At first bite: Feel-good cuisine
Therapy brings a new maturity to the Downtown dining scene, and points the way forward
When it comes to food writing, a particular pet peeve of astute readers is the overuse of the maxim, “It was good for what it was.” That usually signals a covert apology for food that was well-intentioned but poorly executed. What the writer is really saying is, “It was good, you know, for being bad food.”
The progression of Downtown has been dogged by this phrase. Outside of a very few true standout successes, the Fremont-area food scene was mired in laurel-resters basking in such praises as, “Well, they are the only (insert genre)restaurant Downtown …” The newer and smarter investors smelled money in the air, and the savviest among them predicted a change towards finer, more honest dining.
This prediction is in the process of coming true. The first big flare-up of it is right in the neighborhood’s very heart, Fremont Street and Las Vegas Boulevard: Therapy.
In what was once a 99-cent store, the new owners of the space have gutted it and left a very pretty skeleton. Nothing overtly unique or fine, but it brings attention to the charms of the 1950s building: big wood beams and laid brick instead of prefab MDF joists and aluminum studs. Sunken bar, open kitchen, lounge seats.
The menu is the product of Chef Daniel Ontiveros of the tragically late Comme Ça in The Cosmopolitan. Some of the all-around best food in the city came out of that kitchen, and you can see that same creativity in this menu. For example, Therapy’s crispy fried pig ears were pulled right from the Comme Ça bar menu, but the technique has improved to the point where these ears melt like butter in the center of the breading, a perfectly satisfying vessel for the balanced truffle honey mustard. The steak tartare is a revived favorite from those days, as well. Another small-bite winner on this menu is the “Gnudi,” a baked ball of ricotta with truffle honey and fig jam, paired with a walnut and cranberry crostini. Don’t miss the oxtail empanadas, either — ultra-savory, especially with the harissa lime crème fraîche.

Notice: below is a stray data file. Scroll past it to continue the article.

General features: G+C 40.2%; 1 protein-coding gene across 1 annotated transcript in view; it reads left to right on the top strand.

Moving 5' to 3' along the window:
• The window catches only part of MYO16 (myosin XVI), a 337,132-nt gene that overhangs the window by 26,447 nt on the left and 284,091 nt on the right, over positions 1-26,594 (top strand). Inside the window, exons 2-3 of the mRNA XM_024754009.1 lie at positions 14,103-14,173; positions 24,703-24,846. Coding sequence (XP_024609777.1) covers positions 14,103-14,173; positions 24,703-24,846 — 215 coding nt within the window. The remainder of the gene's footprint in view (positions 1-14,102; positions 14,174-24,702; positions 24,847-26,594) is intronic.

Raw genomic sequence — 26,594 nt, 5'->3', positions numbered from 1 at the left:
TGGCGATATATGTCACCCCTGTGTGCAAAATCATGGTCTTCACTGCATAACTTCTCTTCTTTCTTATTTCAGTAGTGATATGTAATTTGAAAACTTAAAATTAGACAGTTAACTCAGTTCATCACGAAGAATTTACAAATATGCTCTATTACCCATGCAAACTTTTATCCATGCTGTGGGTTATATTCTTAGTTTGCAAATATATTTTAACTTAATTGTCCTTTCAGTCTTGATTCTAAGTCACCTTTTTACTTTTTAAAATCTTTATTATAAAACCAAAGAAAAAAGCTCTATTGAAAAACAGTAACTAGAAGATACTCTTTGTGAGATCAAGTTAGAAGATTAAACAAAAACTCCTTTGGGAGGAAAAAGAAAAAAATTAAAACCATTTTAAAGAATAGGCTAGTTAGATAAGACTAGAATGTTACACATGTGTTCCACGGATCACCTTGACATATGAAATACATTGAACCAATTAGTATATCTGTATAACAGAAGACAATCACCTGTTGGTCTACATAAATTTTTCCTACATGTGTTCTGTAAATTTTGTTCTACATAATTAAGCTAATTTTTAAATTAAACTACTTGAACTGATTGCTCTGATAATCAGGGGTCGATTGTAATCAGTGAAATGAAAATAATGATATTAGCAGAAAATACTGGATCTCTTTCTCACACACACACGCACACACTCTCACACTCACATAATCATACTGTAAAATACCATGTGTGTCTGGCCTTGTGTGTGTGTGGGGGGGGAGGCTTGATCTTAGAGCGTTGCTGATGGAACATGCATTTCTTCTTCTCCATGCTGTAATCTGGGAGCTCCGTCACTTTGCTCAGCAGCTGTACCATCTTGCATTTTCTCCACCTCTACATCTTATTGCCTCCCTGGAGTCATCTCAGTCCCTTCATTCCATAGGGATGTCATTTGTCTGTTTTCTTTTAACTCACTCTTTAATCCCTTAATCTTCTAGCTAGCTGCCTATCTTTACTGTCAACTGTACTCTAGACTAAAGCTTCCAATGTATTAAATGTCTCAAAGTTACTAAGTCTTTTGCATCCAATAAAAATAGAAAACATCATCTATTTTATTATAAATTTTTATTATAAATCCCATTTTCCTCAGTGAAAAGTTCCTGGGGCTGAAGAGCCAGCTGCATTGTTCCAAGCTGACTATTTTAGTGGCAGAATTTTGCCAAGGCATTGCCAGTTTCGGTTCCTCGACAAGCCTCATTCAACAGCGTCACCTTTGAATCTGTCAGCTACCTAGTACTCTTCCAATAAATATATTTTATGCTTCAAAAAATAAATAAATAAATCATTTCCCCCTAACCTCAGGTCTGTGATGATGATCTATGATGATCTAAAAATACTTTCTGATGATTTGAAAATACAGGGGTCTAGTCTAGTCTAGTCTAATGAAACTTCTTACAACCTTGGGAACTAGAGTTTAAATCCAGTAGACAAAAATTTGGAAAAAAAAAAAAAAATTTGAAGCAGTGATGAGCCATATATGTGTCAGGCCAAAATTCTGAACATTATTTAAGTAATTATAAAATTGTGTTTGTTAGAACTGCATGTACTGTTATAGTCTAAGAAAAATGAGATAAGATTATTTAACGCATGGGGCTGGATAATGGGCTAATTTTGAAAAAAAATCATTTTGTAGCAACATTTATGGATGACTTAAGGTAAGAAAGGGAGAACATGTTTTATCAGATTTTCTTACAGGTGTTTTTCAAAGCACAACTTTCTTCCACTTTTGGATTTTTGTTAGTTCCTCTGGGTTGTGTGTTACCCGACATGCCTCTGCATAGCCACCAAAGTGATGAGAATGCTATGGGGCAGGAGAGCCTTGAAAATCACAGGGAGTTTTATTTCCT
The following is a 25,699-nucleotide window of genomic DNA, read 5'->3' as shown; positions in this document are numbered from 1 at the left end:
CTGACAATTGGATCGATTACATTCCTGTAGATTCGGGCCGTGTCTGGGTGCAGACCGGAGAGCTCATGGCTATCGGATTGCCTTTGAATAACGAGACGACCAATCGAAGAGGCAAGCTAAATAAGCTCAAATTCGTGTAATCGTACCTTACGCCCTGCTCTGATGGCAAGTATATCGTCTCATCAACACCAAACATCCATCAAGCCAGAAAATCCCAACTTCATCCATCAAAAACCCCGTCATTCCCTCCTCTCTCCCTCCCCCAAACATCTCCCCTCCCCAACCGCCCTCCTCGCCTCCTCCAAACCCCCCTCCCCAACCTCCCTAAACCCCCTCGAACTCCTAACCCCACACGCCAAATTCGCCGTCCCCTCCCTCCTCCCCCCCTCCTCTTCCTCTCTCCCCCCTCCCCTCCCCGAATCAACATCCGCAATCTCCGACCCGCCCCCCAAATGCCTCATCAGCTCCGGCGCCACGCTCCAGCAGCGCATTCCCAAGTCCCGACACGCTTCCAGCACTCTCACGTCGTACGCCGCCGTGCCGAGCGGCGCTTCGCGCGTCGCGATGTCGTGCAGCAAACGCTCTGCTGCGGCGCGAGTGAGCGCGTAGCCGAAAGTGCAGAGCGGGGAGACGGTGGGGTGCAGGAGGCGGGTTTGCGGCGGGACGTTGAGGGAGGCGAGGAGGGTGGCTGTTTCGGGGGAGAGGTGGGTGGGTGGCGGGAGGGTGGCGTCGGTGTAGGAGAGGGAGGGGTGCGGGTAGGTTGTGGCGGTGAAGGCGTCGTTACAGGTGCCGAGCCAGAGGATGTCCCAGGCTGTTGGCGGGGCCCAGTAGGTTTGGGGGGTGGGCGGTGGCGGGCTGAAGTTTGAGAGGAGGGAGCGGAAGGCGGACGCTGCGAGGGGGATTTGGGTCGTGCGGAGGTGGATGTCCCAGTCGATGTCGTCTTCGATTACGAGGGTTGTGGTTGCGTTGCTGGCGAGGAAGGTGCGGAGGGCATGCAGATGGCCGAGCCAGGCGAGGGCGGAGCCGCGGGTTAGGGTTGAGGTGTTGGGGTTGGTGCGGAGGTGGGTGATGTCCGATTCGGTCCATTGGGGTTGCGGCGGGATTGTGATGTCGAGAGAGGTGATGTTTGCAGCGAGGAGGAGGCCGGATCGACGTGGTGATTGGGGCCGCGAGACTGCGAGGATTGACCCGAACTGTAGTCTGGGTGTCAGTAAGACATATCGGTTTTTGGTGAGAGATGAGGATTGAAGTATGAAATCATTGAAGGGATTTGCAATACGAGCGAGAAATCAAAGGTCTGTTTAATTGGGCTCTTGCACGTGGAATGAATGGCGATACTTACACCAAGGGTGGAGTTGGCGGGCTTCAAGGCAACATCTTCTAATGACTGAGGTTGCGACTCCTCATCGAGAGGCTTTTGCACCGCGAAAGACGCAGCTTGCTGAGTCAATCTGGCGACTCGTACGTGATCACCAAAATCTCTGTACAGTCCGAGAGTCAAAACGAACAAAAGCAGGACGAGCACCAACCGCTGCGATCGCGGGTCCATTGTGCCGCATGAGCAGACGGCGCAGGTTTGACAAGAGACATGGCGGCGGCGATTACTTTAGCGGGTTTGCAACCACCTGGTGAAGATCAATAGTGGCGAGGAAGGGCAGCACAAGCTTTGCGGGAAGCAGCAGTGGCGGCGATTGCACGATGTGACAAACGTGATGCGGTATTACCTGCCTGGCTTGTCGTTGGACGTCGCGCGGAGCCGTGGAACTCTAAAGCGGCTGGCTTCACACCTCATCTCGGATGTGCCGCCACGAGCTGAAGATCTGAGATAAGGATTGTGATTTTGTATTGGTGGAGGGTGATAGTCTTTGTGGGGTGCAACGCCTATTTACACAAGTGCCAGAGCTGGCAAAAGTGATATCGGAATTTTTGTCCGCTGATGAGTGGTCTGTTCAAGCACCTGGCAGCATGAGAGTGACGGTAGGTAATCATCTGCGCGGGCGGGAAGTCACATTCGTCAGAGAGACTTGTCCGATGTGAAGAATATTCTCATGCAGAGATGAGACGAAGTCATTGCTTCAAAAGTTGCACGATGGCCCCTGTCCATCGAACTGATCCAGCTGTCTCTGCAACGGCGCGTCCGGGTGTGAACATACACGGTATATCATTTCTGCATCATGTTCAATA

Farm-aceuticals: Therapy's fried pig ears
Farm-aceuticals: chicken and red-velvet waffle slider
The “handheld” section of the menu offers two sandwiches, one a satisfying brie-topped burger, as well as two flatbreads. The mixed mushrooms flatbread is the pinnacle of good flatbread. Aside from the mix of seasonal mushrooms, it is made of diced bacon, caramelized onion and a poached egg, all on top of a fluffy, crispy, puff pastry. Heaven in 12-by-9-inches.
There is a chicken and red-velvet waffle slider that defies description. The chicken is double-breaded and terrifically juicy, between airy clouds of red waffle, paired up with just a bit of remoulade slaw and kissed with vanilla bean/bourbon maple. This is second only to another chicken dish, the roasted Jidori chicken. An airline breast (boneless, skin on, with a little humerus as a handle) arrives perched atop puréed summer corn, roasted cipollini onion and a mushroom chicken jus. It is deceiving in its simplicity but maddening in how savory and addictive it is.
By now, Therapy’s had an opening, some feedback, even made a couple happy-hour deals (Ears and Beers: either the pig ears or street corn, plus a beer for $10; a good idea from any perspective) — but what is the trajectory? A restaurant doesn’t thrive without change (unless you’re some Beverly Hills executive meme restaurant), and from the caliber of food that Ontiveros is capable of, there is plenty of potential for it.
Overall, the soul of the menu speaks to a kind of opening jitters. Everything has plenty of unique style to it, and a solid foundation of technique, but it speaks to a crowd. You can almost picture a meeting in which maybe three times the number of dishes were pitched, and the ones with the most common denominators were chosen. Luckily, even things simplified from this kitchen are head and shoulders above the rest of Downtown. All Therapy needs now is to steadily up the level of cuisine; change out the prep of this, add a seasonal that, bring back some of the wacky, wild, Willy Wonka-like inventions that made Ontiveros a superstar. Therapy is the opening note for this new chapter in Downtown dining, and with some smart decisions, it can lead the chorus for years to come.